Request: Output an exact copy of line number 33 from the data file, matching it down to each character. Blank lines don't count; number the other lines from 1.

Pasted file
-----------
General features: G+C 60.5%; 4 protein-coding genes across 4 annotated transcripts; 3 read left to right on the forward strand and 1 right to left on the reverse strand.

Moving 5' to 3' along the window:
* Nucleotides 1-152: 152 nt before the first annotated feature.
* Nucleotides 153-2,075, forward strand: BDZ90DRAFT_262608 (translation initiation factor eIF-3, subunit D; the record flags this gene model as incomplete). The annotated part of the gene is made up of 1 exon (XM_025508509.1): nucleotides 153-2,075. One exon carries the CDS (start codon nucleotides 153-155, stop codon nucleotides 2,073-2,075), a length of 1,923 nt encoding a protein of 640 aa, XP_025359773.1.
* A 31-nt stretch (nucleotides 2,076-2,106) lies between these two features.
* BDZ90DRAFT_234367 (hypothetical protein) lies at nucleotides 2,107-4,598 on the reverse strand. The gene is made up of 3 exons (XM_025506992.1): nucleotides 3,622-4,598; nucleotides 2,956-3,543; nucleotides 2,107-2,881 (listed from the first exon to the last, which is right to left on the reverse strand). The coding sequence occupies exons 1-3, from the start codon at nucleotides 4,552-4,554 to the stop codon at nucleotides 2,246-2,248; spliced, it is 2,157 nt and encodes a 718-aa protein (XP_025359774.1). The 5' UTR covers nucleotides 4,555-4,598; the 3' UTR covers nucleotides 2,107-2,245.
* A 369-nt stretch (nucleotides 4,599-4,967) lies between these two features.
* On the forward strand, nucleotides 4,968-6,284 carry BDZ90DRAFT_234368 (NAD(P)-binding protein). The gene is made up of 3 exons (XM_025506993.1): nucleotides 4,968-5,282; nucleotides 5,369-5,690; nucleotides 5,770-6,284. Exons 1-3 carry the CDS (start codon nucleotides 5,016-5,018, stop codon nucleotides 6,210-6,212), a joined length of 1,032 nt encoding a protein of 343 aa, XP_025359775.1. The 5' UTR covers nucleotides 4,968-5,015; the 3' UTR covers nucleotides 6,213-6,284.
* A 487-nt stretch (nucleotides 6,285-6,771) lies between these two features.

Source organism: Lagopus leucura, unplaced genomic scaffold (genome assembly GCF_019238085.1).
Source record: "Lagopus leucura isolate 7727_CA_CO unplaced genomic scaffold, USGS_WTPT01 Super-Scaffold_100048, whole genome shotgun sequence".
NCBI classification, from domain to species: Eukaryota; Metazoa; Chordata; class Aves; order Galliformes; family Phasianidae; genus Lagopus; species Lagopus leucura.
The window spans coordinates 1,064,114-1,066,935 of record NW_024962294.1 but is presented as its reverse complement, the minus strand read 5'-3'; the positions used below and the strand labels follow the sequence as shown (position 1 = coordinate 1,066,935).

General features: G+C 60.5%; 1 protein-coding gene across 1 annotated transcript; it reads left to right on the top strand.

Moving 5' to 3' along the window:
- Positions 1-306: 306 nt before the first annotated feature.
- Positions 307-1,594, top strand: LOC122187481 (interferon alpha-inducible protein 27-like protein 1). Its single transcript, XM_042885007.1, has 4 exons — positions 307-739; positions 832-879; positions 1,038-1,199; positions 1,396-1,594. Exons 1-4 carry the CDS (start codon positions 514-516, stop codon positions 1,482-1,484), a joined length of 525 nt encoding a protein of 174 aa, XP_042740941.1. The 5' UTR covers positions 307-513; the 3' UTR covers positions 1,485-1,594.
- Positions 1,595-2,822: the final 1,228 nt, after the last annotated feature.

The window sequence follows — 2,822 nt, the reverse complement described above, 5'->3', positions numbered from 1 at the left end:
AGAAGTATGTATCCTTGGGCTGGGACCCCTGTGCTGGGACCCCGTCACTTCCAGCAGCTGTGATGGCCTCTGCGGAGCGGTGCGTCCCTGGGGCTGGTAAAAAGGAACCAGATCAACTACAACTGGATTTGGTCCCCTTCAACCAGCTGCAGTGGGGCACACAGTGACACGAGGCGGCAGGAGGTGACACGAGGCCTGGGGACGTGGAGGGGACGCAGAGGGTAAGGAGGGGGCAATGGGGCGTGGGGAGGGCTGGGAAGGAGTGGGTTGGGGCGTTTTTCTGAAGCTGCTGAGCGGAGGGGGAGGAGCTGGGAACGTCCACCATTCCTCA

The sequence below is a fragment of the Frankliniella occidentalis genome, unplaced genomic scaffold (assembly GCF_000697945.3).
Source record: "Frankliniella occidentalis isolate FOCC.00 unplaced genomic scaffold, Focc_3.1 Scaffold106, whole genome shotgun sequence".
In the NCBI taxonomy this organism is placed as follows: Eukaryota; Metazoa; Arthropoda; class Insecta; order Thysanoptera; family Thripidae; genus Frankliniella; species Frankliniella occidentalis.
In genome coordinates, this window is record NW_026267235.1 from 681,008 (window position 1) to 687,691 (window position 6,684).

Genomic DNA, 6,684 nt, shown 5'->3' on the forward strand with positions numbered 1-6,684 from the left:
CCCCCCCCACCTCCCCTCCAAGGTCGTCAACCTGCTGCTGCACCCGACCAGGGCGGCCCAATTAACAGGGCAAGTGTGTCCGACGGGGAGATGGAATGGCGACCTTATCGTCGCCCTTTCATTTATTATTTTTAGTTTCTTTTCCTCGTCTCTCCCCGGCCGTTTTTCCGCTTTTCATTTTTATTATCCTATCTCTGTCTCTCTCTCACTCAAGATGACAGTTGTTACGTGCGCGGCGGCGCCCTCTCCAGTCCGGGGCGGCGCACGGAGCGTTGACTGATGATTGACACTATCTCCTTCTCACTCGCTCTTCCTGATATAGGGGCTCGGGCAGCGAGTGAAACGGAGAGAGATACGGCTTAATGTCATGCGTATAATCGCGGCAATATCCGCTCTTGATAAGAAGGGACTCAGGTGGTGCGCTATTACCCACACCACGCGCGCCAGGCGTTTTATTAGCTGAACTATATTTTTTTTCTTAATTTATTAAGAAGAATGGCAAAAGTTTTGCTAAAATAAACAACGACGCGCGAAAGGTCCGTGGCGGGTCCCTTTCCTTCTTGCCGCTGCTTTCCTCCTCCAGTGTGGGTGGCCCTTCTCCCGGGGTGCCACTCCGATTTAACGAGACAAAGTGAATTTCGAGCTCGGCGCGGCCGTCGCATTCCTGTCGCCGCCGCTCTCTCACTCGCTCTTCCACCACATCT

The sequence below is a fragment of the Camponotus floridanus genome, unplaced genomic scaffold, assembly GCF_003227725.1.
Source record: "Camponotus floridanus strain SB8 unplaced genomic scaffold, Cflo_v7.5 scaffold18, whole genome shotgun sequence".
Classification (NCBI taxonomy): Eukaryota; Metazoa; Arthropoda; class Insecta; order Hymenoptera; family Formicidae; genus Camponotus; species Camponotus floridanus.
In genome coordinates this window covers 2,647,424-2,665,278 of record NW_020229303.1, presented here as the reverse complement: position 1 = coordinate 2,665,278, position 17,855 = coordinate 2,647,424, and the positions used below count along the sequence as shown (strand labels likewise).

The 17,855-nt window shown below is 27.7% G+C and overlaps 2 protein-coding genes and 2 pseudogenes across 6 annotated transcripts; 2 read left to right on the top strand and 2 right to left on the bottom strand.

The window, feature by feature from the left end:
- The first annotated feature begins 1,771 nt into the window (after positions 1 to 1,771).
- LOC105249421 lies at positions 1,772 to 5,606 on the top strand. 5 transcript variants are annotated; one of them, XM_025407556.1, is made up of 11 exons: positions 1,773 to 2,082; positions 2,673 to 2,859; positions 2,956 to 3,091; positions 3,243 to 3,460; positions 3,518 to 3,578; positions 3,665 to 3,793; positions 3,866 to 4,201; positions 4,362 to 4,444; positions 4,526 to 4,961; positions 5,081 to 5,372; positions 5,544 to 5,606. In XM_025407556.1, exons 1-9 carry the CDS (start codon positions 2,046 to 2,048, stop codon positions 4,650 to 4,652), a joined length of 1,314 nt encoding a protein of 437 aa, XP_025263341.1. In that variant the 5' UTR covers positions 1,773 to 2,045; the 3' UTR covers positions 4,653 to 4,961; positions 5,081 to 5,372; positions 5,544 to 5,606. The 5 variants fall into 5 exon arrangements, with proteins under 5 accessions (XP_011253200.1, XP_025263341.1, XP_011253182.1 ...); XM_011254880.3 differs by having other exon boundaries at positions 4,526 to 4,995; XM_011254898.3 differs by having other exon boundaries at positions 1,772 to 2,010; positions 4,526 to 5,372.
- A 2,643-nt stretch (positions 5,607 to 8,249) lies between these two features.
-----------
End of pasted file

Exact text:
- The first annotated feature begins 1,771 nt into the window (after positions 1 to 1,771).